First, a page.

For an entire semester, Georgia Tech computer science professor Ashok Goel hid the fact that his online teaching assistant “Jill Watson” was a robot.
Goel did not disclose the robot until final grades were handed out. None of the students figured it out.
Each year, students have an option of selecting an assistant and next year Goel will do the same, but names will change. Students will have to guess if they are dealing with a robot or not.
Please consider Professor reveals to students that his assistant was an AI all along.
To help with his class this year, a Georgia Tech professor hired Jill Watson, a teaching assistant unlike any other in the world. Throughout the semester, she answered questions online for students, relieving the professor’s overworked teaching staff.
Students were amazed. “I feel like I am part of history because of Jill and this class!” wrote one in the class’s online forum. “Just when I wanted to nominate Jill Watson as an outstanding TA in the CIOS survey!” said another.
Goel and his teaching assistants receive more than 10,000 questions a semester from students on the course’s online forum. Sometimes the same questions are asked again and again. Last year he began to wonder if he could automate the burden of answering so many repetitive questions.
As Goel looked for a technology that could help, he settled on IBM Watson, which he had used for several other projects. Watson, an artificial intelligence system, was designed to answer questions, so it seemed like a strong fit.
To train the system to answer questions correctly, Goel fed it forum posts from the class’s previous semesters. This gave Jill an extensive background in common questions and how they should be answered.
Goel tested the system privately for months, having his teaching assistants examine whether Jill’s answers were correct. Initially the system struggled with similar questions such as “Where can I find assignment two?” and “When is assignment two due?” Goel tweaked the software, adding more layers of decision-making to it. Eventually Jill reached the point where its answers were good enough.
“I cannot create chaos in my classroom. Jill had to be almost as perfect as a human TA or I am,” Goel said.
The system is only allowed to answer questions if it calculates that it is 97 percent or more confident in its answer. Goel found that was the threshold at which he could guarantee the system was accurate.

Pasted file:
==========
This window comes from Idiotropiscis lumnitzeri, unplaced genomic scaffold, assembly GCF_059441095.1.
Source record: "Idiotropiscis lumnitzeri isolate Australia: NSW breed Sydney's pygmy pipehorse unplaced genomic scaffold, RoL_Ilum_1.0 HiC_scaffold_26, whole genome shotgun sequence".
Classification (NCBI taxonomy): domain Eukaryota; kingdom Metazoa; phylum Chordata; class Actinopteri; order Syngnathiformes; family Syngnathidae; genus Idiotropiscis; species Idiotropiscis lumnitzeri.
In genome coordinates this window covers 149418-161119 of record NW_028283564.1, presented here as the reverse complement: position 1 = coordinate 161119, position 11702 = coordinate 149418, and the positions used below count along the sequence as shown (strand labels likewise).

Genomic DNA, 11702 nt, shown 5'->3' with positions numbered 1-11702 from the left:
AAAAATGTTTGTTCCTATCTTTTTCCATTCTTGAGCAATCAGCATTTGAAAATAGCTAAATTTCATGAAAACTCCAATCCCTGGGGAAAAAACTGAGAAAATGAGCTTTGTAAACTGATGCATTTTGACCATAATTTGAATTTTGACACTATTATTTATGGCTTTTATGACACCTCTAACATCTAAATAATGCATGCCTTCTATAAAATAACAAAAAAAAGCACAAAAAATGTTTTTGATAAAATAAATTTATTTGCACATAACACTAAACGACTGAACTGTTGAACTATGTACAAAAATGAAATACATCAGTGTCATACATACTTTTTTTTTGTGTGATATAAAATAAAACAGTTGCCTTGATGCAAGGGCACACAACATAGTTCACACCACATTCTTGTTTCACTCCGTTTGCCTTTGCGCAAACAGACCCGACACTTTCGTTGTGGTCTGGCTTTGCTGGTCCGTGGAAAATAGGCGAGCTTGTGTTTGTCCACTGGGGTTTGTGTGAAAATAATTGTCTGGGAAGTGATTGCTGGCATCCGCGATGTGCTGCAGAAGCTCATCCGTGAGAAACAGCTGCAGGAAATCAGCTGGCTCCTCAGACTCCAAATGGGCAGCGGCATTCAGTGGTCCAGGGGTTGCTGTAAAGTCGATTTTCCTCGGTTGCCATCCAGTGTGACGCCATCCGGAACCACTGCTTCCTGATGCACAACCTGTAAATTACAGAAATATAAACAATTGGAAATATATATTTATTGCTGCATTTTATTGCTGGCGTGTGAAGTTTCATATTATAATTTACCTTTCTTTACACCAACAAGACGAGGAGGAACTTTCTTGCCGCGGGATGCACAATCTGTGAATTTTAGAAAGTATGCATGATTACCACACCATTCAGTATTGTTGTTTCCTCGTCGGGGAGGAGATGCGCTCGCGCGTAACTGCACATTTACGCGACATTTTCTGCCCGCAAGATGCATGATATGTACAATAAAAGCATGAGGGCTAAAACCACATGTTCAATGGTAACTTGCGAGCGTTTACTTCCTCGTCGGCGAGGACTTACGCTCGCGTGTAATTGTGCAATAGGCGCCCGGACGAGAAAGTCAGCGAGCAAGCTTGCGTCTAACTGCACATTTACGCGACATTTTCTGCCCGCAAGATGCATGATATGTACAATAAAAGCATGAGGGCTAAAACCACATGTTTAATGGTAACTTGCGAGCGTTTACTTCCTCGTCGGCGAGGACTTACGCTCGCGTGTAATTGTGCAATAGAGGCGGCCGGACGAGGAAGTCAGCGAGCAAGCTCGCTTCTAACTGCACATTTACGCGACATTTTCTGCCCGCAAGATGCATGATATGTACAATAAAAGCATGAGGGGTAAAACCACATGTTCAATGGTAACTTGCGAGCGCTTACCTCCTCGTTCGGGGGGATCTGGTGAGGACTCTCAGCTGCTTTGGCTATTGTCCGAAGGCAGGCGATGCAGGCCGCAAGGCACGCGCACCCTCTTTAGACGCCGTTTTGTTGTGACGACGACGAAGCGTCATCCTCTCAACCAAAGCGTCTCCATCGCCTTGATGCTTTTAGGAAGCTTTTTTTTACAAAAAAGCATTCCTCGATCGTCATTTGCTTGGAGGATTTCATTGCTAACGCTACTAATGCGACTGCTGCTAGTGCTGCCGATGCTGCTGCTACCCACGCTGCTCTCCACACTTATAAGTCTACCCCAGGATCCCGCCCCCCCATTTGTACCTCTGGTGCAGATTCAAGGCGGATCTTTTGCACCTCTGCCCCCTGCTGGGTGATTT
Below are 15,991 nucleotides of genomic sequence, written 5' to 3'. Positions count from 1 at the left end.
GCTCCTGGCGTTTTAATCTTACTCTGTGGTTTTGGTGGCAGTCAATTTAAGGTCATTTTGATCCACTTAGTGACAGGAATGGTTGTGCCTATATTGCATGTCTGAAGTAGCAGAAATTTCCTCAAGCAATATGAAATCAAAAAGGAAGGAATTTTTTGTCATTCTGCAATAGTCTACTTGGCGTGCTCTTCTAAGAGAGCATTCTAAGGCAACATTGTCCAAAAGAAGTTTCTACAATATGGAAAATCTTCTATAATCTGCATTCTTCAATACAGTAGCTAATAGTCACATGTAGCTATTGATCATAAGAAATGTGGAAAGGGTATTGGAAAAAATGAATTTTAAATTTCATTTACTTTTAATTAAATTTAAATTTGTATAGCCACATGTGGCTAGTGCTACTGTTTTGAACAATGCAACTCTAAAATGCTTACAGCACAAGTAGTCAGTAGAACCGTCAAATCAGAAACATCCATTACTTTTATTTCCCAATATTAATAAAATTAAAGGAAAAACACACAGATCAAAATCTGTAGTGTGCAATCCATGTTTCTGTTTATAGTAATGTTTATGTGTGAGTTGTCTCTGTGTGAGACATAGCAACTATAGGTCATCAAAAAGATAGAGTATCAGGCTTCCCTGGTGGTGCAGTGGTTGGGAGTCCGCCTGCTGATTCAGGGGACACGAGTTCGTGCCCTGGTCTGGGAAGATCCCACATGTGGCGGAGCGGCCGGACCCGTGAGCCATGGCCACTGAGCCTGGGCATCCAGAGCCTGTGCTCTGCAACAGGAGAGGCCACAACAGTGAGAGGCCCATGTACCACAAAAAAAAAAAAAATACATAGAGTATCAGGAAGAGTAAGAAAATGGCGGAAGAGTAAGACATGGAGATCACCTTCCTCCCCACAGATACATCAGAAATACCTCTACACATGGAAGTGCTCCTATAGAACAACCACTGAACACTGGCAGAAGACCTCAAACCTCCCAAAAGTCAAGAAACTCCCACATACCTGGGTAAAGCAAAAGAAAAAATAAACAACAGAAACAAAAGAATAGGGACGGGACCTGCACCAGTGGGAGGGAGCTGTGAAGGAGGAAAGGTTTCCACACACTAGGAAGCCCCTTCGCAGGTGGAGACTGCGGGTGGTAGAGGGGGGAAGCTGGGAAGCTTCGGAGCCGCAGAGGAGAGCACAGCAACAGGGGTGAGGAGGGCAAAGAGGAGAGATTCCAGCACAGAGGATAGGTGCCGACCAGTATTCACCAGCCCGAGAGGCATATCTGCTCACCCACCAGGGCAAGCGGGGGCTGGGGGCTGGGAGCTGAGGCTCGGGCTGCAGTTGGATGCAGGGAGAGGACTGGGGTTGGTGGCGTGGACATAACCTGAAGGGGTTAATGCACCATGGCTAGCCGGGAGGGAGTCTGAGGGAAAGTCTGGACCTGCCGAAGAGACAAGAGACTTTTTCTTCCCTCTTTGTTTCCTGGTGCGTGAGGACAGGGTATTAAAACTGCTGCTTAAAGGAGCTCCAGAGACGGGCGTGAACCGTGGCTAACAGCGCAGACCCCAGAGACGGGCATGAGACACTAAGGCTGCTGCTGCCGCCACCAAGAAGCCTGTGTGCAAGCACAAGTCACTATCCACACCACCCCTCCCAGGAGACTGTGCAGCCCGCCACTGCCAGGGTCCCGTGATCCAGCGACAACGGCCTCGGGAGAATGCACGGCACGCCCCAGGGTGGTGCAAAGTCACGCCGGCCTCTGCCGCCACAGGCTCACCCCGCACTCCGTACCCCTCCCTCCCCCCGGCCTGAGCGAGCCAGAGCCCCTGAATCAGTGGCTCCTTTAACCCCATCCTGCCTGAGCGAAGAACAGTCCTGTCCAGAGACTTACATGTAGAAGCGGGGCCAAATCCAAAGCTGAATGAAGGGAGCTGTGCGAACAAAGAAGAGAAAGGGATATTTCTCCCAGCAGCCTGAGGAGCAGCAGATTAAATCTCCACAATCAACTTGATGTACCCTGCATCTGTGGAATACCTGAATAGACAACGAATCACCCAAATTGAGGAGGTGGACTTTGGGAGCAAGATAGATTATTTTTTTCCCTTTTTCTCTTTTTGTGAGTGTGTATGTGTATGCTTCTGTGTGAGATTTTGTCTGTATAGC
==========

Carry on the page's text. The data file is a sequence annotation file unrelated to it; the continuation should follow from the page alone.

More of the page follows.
There are many questions Jill can’t handle. Those questions were reserved for human teaching assistants.
Jill will not eliminate the need for all TA’s just 97% of them.
The real test comes next year. Students will ask all kinds of questions in attempts to figure out if they are dealing with a robot or not.
“Michelle Tutelage” better be prepared for ridiculous questions, and so must the real TAs. Precisely consistent answers and tones may help reveal the robot. I suspect human answers may vary a bit more than robots even for identical questions.
Perhaps Goel has already figured that out, or perhaps he will make a program change after reading this.
Secondly, if the same TAs help each year, then all of the TAs’ names must be disguised. So, why not just randomly assign the TAs?
“A really fun thing in this class has been once students knew about Jill they were so motivated, so engaged. I’ve never seen this kind of motivation and engagement,” Goel said. “What a beautiful way of teaching artificial intelligence.”
This kind of program will eliminate the need for TAs but it will also lower the cost of education making it more affordable.
Goel is forming a business to bring the chatbot to the wider world of education. “To me this is a grand challenge,” Goel said. “Education is such a huge priority for the entire human race.”
Mike “Mish” Shedlock